The Central Islip Board of Education has shied away from a proposed policy to limit its high school's homecoming kings and queens to what school officials called "traditional gender roles."
At a board meeting Monday, three board members voted against Policy 5211, which would have restricted homecoming kings to male students and queens to female students, according to a statement from superintendent Dr. Craig G. Carr.
"After exploring all aspects, options and case precedents on this sensitive issue, the Central Islip Board of Education has elected not to adopt" the policy, Carr said, citing federal and state anti-discrimination laws. The other four board members abstained from voting.
The board asked the district in December to draft the policy and bring it to a vote, after a local pastor complained when senior Faith Shepherd, 17, who said she came out as a lesbian when she was 13, was elected Central Islip High School's homecoming king. The district does not currently have a policy in place that dictates gender roles for homecoming king and queen.
Board member Kelly Valentin, who abstained, said the meeting's discussion was civil but charged. She said several students who spoke in support of Shepherd gave her pause.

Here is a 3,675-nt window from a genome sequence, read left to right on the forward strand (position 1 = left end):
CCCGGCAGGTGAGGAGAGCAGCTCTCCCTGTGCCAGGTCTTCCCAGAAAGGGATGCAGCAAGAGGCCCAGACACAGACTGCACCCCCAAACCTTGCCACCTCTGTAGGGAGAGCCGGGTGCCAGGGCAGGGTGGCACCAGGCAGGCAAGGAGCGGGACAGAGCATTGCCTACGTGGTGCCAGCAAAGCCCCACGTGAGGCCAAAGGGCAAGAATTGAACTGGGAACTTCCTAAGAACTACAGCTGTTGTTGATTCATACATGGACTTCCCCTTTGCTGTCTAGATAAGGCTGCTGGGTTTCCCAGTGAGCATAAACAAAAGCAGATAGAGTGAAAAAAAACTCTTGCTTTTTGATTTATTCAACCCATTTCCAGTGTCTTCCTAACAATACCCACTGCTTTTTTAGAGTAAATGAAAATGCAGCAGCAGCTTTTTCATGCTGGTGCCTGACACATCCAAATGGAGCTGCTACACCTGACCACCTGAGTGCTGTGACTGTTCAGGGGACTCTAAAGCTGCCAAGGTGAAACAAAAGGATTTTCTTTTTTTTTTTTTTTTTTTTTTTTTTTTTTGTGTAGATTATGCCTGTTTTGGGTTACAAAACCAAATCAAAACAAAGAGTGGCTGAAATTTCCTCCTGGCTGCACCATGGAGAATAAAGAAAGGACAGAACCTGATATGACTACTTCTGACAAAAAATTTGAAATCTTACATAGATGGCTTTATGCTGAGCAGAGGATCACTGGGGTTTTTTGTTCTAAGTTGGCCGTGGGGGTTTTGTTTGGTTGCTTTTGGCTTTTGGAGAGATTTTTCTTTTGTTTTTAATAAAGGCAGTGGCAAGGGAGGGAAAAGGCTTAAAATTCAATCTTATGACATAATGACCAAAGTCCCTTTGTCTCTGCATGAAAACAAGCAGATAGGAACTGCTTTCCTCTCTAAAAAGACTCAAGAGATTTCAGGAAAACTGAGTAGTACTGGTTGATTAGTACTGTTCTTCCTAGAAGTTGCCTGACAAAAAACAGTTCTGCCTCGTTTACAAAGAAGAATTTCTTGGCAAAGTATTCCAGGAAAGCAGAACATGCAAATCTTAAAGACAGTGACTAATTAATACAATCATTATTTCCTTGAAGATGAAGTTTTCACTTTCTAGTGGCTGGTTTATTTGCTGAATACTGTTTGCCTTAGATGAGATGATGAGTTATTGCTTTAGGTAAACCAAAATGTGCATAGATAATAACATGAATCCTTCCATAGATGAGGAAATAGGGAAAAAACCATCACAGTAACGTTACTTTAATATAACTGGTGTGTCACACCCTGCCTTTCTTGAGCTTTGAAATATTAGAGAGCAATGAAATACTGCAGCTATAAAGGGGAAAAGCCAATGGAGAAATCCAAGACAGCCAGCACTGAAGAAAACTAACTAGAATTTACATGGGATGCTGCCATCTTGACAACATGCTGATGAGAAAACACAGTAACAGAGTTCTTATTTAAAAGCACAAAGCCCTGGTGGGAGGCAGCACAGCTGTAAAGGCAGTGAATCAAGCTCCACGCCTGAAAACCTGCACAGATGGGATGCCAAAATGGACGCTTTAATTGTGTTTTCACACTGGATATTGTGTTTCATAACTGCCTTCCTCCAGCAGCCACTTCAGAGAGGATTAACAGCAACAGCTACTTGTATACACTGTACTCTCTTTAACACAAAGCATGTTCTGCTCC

"Children should be guided but they should also be allowed to express themselves," she said. "It's a very fine line. It was not an easy decision."
Valentin decided to abstain because "I have my personal beliefs, but this is a public entity," she said of the district.
Shepherd's mother, Nancy Shepherd, said the vocal support at the meeting was heartening.
"Everything I wanted to say, her peers had said it all," she said.
Some civil rights groups rallied behind Shepherd after the policy was proposed.
The Suffolk chapter of the New York Civil Liberties Union sent a letter to the school district before the meeting, calling the proposed policy "discriminatory, it breeds hostility, and it infringes upon students' rights."
David Kilmnick, founder and chief executive of Long Island Gay and Lesbian Youth of Bay Shore, supported Shepherd at the meeting and said the student body had elected Shepherd homecoming king.
"The only opposition was from church members who wanted to bring the church into the public school system," Kilmnick said.